The front section 21 (see FIGS. 3 and 5) comprises a generally rectangular horizontally extending frame 23 on which is secured a longitudinally extending housing 24 having an upstanding front portion 24 in which is secured a multiple-compartment hopper assembly 26 comprising four joined compartments 27 which are generally rectangular in plan, having inner longitudinal walls 28 and inner transverse walls 29 which are secured together in the manner shown in FIG. 1 to define the composite hopper assembly 26. The compartments have downwardly and inwardly inclined bottom walls (see FIG. 5) which lead toward respective short vertical bottom outlet ducts 31 provided for the respective hopper compartments.
As shown in FIGS. 3 and 5, each outlet duct 31 is provided with a slidable plate-like gate member 32 to the external portion of which is connected a control rod 33 extending through a guide channel bracket 34 secured to the adjacent inclined bottom wall portion 30 of the associated compartment 29. The control rods 33 have externally projecting outer ends which may be employed by the operator to adjust the positions of the gate members 32 to provide a desired rate of flow of the material in the associated hopper compartment, or to cut off the flow thereof if so desired.
In a typical arrangement illustrated in the drawings there are two pairs of longitudinally aligned bottom outlets 31. Below the outlets 31, the housing 24 is formed with a depending discharge spout 36 whose front wall is offset in the manner shown at 37 to provide an inclined intermediate portion 38 to guide material downwardly toward the bottom outlet 39 of the discharge spout. A forwardly extending horizontal plate 41 is secured to the bottom end of the discharge spout 36 and vertically mounted thereon is a hydraulic motor 42 which may be of the "Lamina" type, and secured to the depending shaft 43 of motor 42 is a horizontally arranged material-distributing disc member 44. The disc member 44 may be in the shape of a shallow upwardly facing cone and may be provided with radiating rib elements 46 to assist in the outward dispersion of material dropping on the disc member from the discharge opening 39. As shown in FIG. 3, the opening 39 is located over the rear portion of the rotary distributing disc member 44, and material dropping from the opening 39 onto the disc member is rotated and discharged from the disc member by centrifugal action, being dispersed outwardly and upwardly at a small angle to the horizontal.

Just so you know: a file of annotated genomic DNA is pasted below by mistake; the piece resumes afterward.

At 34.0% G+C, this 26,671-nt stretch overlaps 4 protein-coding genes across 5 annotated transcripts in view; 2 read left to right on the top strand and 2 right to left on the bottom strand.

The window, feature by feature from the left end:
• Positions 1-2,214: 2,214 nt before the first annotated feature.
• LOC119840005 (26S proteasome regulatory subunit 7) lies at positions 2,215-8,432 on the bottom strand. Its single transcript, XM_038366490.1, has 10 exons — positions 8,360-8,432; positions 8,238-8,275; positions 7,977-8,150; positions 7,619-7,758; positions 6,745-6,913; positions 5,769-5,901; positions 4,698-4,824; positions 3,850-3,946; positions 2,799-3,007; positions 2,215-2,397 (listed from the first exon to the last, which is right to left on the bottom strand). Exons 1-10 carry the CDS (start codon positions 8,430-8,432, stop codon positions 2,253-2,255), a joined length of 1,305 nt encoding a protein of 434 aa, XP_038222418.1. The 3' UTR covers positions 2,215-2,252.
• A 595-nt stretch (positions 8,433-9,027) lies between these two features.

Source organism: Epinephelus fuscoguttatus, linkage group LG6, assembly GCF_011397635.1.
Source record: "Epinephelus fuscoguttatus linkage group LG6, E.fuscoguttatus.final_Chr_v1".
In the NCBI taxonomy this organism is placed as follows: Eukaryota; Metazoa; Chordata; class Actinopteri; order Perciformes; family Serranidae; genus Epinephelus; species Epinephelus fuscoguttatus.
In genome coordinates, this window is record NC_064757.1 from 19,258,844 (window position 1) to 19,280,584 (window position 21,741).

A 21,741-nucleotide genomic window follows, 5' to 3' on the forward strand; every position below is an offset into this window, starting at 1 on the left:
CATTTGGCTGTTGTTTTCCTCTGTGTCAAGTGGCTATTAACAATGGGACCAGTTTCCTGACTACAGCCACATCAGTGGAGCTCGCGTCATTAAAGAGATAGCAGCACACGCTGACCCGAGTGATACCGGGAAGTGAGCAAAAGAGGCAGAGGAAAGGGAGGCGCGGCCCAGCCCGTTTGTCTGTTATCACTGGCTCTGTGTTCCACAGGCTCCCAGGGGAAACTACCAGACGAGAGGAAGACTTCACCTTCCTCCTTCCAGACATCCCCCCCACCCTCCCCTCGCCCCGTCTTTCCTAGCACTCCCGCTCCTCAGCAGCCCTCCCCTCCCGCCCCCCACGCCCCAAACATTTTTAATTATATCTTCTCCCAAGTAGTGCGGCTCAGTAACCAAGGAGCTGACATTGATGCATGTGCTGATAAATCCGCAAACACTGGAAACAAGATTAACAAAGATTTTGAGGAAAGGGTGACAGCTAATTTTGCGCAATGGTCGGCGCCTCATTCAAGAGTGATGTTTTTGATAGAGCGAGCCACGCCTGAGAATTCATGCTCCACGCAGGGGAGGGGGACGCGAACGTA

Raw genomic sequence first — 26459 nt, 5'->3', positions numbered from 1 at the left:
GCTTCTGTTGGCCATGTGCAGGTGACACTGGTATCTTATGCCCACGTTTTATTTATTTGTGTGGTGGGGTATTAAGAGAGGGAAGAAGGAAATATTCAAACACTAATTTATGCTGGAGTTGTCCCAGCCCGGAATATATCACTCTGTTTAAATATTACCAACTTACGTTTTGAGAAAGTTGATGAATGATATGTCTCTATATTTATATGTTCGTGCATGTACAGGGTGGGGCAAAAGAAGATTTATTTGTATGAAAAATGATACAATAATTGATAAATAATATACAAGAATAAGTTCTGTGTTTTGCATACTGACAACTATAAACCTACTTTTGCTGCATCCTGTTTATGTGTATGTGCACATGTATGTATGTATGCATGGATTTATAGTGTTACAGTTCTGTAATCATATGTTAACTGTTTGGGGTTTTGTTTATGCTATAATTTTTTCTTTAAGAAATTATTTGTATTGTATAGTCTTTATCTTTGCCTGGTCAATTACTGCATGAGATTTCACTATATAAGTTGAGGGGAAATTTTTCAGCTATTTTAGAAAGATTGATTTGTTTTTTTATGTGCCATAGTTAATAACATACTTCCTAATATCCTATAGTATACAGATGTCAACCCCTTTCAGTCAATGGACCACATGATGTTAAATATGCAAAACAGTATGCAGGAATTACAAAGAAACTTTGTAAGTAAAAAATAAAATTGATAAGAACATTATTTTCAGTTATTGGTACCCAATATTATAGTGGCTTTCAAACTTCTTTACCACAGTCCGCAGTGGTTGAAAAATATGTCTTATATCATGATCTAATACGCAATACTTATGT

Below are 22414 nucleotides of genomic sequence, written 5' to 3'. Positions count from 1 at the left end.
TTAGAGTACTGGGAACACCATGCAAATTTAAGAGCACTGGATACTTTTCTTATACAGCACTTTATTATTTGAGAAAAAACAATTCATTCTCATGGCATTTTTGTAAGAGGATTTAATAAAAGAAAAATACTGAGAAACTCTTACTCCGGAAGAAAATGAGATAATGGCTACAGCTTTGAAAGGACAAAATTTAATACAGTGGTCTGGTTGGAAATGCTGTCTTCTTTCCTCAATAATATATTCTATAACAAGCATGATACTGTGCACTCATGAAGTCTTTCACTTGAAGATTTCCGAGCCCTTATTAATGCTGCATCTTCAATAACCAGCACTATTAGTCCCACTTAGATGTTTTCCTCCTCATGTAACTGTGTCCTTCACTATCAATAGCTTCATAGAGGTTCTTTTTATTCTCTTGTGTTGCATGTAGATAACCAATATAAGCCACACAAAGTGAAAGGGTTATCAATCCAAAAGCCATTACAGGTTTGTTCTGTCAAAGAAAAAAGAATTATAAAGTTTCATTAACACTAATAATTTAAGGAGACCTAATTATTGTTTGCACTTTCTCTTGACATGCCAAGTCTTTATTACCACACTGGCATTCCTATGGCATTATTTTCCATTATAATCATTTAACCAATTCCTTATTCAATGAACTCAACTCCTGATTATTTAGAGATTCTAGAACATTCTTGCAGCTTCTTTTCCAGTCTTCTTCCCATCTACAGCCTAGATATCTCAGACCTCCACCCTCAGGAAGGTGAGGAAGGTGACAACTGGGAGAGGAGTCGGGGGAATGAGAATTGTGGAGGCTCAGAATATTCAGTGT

The frame portion of front section 21 is supported at its opposite sides by respective wheels 47, 47 which are driven by hydraulic wheel motors 48, 48 secured to depending supporting plate members 49, 49 secured to opposite sides of the frame 23, as shown in FIG. 5. The hydraulic wheel motors 48 may be of the "Char-Lynn" type. The motors 48 are mounted on a common transverse horizontal axis 48', and the wheels 47 are secured on the shafts of the motors and therefore rotate around said common transverse axis 48'. As shown in FIG. 3, said transverse horizontal wheel axis is located at the rear portion of front section 24 and a substantial distance rearwardly from the material-distributing disc 44.
Longitudinally journalled in frame 23 and extending through the lower portions of the outlet ducts 31 are respective shafts 50, 50, each being arranged as to extend through the lower portions of the pair of longitudinally aligned ducts 31, 31, as shown in FIG. 3. Rigidly secured on the shafts are agitating rollers 51 having solid outer portions and longitudinally grooved inner peripheral portions 52. The agitating rollers 51 are contained in generally cylindrical housing portions 53 secured to the bottom ends of the ducts 31, said cylindrical housing portions having bottom openings 54, as shown in FIG. 13. Slidably mounted above each roller 51 is a valve plate member 55 (see FIG. 16), each valve plate member having a horizontal main body portion 56 terminating at one end in an upstanding flange 57 and merging with an arcuately curved flange portion 58 at its opposite end, the portion 58 being conformably curved to form a continuation of the associated housing 53, as shown in FIG. 13. The arcuate portion 58 merges with an upstanding vertical end flange 59 to the central portion of which is rigidly secured a stud 60 which extends slidably through a horizontal slot 61 provided in the adjacent wall of the associated duct 31. The main body portion 56 is slidably supported on a horizontal plate element 62 connected between the opposite side wall of duct 31 and the associated housing 53, as shown in FIG. 13, and a lug 63 is provided on the associated horizontal plate element 56. A thumb screw 64 is engaged through a horizontal slot provided in the wall of the duct 31 and is threadedly engaged with the lug 63. A nut 65 is provided on the stud 60, so that the slide plate 55 may be locked in adjusted position overlying the associated distributing roller 51 by tightening the nut 65 and the thumb screw 64. The horizontal slots provided in the ducts 31 are of sufficient length so that the slide plates 55 may be moved horizontally to adjusted positions from positions overlying the solid portions of the rollers 51 to positions overlying the longitudinally grooved portions of said rollers, to thereby regulate the flow of material around the rollers and to similarly provide an adjusted material-feeding action. FIG. 15 illustrates the slide plates 55 in their fully opened positions providing maximum contact of the material from the four hopper compartments with the rotating grooved portions 52 of agitating rollers 51.
The side-by-side shafts 50, 50 are coupled together by conventional coupling means such as sprocket wheels and sprocket chain means, shown at 67 in FIG. 3, so that the shafts 50 are rotated in opposite directions. One of the shafts is drivingly coupled by a conventional coupling assembly 68 to a hydraulic motor 69, which may be a hydraulic motor of the "Char-Lynn" type.